'Stephens opposed M'sia but British wanted it'
Published on: Wednesday, May 20, 2015
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Kota Kinabalu: Sabah's first Chief Minister Donald Stephens (died Tun Fuad Stephens) was initially against the idea of Malaysia until he was elected to the chair of the Malaysia Consultative Committee at a parliamentary conference in Singapore leading to the subsequent formation of the Federation of Malaysia.A member of the audience Tan Sri Majid Khan said this during the Second Session of the Malaysia Agreement 1963 Public Diplomacy with the Foreign Minister event, revealing that he was privy to a lot of first-hand information being in the inner circle of Stephens deeply involved in the processes with other leaders leading to the formation of Malaysia.

He narrated that Stephens seeing that the British preferred to see a Federation of Malaysia formed, told Sabah leaders like Tan Sri Ghani Gilong and others to make the best out of the situation then.

Majid told the attendees that came about because the British had decided to withdraw from East of the Suez in conformity to the UN decolonisation process, keeping only Hong Kong as a trading post.

Stephens and other leaders had considered the viable independence of North Borneo which they concluded as likely unworkable due to its size and other concerns, leading to the idea of a Federation of the (British) Borneo Territories with Sarawak and Brunei which was shared with Sarawakian leaders like Ong Kee Hui, Temenggong Jugah Anak Barieng and others.

Stephens met with Brunei leader Sheikh Azahari in Labuan who brought the idea to the Sultan of Brunei and the monarch was receptive to it and gave his blessing. At that time, Brunei had a more democratic system of government in Borneo with its first election held, prior to the Brunei Rebellion, put down with the help of the British.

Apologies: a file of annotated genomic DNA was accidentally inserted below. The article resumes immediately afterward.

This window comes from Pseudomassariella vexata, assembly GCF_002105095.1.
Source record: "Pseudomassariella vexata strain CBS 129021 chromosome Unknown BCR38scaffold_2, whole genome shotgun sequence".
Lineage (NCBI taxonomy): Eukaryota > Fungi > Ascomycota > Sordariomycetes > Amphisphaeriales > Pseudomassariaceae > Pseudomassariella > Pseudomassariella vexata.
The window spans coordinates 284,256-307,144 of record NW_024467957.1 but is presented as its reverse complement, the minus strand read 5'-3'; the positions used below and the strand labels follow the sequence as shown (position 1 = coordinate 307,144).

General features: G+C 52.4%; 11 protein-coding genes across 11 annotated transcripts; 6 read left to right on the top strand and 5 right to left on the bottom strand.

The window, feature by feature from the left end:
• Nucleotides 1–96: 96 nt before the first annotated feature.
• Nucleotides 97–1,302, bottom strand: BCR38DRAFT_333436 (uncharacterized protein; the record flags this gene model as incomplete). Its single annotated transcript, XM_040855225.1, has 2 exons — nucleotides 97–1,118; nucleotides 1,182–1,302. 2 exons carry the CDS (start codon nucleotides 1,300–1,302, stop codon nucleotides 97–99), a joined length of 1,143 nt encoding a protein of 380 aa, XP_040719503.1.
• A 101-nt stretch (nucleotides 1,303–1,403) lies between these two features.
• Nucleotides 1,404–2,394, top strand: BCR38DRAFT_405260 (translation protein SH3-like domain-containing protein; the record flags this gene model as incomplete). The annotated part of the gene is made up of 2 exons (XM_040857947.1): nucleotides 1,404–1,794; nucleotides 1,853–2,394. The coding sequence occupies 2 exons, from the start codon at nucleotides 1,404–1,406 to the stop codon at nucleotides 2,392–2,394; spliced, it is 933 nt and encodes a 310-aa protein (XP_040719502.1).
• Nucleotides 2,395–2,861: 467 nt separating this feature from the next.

Sheikh Azahari personally favoured Brunei's independence and merging with British North Borneo and Sarawak to form the federation with the Sultan of Brunei as the constitutional monarch.

However, the Brunei's People's Party was in favour of joining Malaysia on the condition it was as the unified three territories of northern Borneo with their own Sultan, and hence was strong enough to resist domination by Malaya, Singapore and the Malayan administrators.

However by that time, Tunku Abdul Rahman put forward the Malaysia idea at a press club meeting in Singapore and the British made it clear that they preferred the Malaysia concept to comprise Federation of Malaya, Singapore, Brunei North Borneo and Sarawak.

Majid claimed that Malaysia proponent Lee Kuan Yew of Singapore told Stephens to list down in writing what all his concerns were on various issues raised, and that subsequently led to the 20-Points formulated and finalised with other Sabah leaders of various parties, besides the 18-Points of Sarawak, and concerns of Brunei (which finally did not join in the Federation of Malaysia on points of disagreement).

The Federation of Malaysia finally became a reality on September 16, 1963. The audience was told that many following details were stated in a book – 'The White Headhunter in Sabah'.

Meanwhile, Frank Yapp, a member of the audience asked why only now leaders like Datuk Dr Jeffrey Kitingan and Datuk Yong Teck Lee are vocal about such issues, whilst they were quiet when in power in a position to do something.

Yap likened the enthusiasm of the leaders to be only 'Hangat-hangat tahi ayam' (a Malay proverb meaning that their enthusiasm will last as long as the heat endures from a pile of freshly defecated excreta of a chicken) until the next show time.

Jeffrey burnished his ISA detention record as proof of his vocalism, and Yong repeated Jeffrey's record of ISA detention as to the limitation on the freedom of expression in the past and he was appreciative of the current freer atmosphere of expression under Premier Najib.

Yong said that it was fortuitous that UMS supported and provided the venue for such public discourse considered sensitive by some quarters in the past and outside of the university, it would even be difficult to rent a balai raya (village community hall) for such agenda, what more other premises for such events.


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